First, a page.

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Bresnan: England can be better without KP

ESPN staff
August 14, 2012

England can be an even "better side" without Kevin Pietersen in their ranks, according to Tim Bresnan.

England's preparations for the third and final Test against South Africa at Lord's on Thursday have been overshadowed by the decision to omit Pietersen from the must-win game for the hosts.

He was dropped after failing to give assurances over the text messages reportedly sent to South African players, with Jonny Bairstow replacing the star batsman for the series finale - which England must win in order to preserve their status as the No. 1 ranked Test side in the world.

Pietersen, who has scored more than 7,000 Test runs at an average nearing 50, struck a brilliant 149 in the drawn Test at Headingley to underline his importance to the England team.

However, Bresnan does not believe they head into the Lord's clash a weakened unit, insisting England's chances of levelling the series have not been dented by Pietersen's absence.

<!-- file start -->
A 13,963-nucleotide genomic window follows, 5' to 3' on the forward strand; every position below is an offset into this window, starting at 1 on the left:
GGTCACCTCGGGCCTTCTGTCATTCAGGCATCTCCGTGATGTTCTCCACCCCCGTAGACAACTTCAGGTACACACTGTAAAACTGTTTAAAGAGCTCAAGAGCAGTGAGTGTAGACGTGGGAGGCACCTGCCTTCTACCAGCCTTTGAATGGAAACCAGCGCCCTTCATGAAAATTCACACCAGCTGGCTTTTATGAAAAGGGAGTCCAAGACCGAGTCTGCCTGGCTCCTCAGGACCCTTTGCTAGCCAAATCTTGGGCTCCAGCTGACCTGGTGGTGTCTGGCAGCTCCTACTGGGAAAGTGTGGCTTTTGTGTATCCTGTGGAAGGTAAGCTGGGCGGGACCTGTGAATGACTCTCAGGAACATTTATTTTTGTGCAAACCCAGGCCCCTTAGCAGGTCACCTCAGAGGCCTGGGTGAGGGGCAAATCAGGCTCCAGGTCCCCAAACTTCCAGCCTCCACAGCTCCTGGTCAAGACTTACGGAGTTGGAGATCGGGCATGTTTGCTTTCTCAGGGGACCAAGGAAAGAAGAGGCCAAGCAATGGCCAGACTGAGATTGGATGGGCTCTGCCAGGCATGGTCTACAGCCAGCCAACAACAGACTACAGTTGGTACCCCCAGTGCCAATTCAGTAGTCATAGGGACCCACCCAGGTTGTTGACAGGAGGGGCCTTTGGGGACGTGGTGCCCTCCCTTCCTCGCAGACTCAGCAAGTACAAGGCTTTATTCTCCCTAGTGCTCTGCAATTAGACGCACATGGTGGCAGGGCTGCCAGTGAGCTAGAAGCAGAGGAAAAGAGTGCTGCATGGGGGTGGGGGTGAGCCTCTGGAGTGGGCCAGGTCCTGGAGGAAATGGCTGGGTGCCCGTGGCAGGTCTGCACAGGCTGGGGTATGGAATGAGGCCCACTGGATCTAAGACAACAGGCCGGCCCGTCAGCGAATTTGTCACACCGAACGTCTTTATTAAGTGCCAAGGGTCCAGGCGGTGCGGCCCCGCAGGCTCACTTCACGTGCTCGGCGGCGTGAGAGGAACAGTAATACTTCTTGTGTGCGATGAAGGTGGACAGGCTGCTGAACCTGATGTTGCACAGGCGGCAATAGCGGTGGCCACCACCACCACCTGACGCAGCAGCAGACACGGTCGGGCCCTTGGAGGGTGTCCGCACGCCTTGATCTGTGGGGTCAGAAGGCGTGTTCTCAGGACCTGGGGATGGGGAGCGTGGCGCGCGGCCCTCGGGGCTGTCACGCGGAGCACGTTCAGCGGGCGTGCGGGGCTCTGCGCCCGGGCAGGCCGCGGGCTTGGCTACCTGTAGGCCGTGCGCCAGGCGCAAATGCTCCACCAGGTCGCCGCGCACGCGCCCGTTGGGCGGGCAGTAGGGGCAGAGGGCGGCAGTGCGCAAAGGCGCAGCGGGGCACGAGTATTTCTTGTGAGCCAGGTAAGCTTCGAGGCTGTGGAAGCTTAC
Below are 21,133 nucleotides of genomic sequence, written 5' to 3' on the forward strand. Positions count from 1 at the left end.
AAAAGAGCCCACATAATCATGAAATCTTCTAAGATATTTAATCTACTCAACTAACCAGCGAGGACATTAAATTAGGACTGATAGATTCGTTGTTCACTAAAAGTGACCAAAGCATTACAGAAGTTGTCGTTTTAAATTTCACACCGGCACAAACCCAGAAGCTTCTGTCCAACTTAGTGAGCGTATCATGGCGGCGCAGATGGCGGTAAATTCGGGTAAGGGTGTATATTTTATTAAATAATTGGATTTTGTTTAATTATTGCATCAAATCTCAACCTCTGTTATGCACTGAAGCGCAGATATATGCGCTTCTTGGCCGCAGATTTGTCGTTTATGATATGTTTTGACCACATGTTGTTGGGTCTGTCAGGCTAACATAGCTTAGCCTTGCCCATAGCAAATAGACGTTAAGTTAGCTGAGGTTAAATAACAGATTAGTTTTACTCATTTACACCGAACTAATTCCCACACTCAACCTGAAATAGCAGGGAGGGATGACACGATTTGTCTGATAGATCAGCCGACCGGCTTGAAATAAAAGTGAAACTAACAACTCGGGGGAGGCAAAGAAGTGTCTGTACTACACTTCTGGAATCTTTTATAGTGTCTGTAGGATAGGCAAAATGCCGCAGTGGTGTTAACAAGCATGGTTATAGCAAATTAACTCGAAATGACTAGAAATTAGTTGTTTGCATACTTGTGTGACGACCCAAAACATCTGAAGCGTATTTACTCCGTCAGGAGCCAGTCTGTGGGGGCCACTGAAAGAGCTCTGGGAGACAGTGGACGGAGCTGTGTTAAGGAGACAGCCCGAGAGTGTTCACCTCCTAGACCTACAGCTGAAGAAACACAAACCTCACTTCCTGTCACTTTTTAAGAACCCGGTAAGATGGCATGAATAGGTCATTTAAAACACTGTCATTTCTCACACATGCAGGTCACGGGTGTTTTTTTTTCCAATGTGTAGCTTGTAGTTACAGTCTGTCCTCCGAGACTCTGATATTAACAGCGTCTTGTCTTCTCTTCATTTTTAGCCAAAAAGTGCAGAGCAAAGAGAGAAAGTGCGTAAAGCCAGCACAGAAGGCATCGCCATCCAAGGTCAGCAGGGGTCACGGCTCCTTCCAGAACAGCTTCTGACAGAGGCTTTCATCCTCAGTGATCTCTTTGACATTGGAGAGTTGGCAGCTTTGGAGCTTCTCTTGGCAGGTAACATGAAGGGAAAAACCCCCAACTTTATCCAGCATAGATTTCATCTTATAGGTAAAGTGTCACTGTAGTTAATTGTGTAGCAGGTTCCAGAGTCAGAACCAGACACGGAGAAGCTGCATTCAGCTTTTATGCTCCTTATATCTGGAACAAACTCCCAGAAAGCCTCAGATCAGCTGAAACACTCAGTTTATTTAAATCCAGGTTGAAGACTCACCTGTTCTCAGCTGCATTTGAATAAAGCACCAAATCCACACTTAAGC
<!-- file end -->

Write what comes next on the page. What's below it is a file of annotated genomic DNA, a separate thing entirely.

"It may be an even better side, it's one of those things where a talented player is being replaced by another talented player," he said. "So why should we miss a certain individual because he's unavailable for selection?

"We seem to play really well in the face of adversity. When we do come across must-win games, like Melbourne and Colombo, we seem to pull it out the bag when it's needed. And it's not just one guy that's going to be able to it for us, it's a team effort."

Bairstow enters the fray having failed to impress in May, when he was dropped at the end of the three-match series against West Indies after amassing 38 runs at an average of 12.66.

He arrives on the back of a century (scored for England Lions against Australia A at Old Trafford last week), however, and Bresnan has backed the 22-year-old to take his latest chance.

"If he gets stuck in and gets runs this week then I'm sure he will show what he can do on the world stage and how talented he is," he said. "A new star could be born. Jonny is very talented and has a long way to go but, as time goes by, he will develop into one of the world's best."

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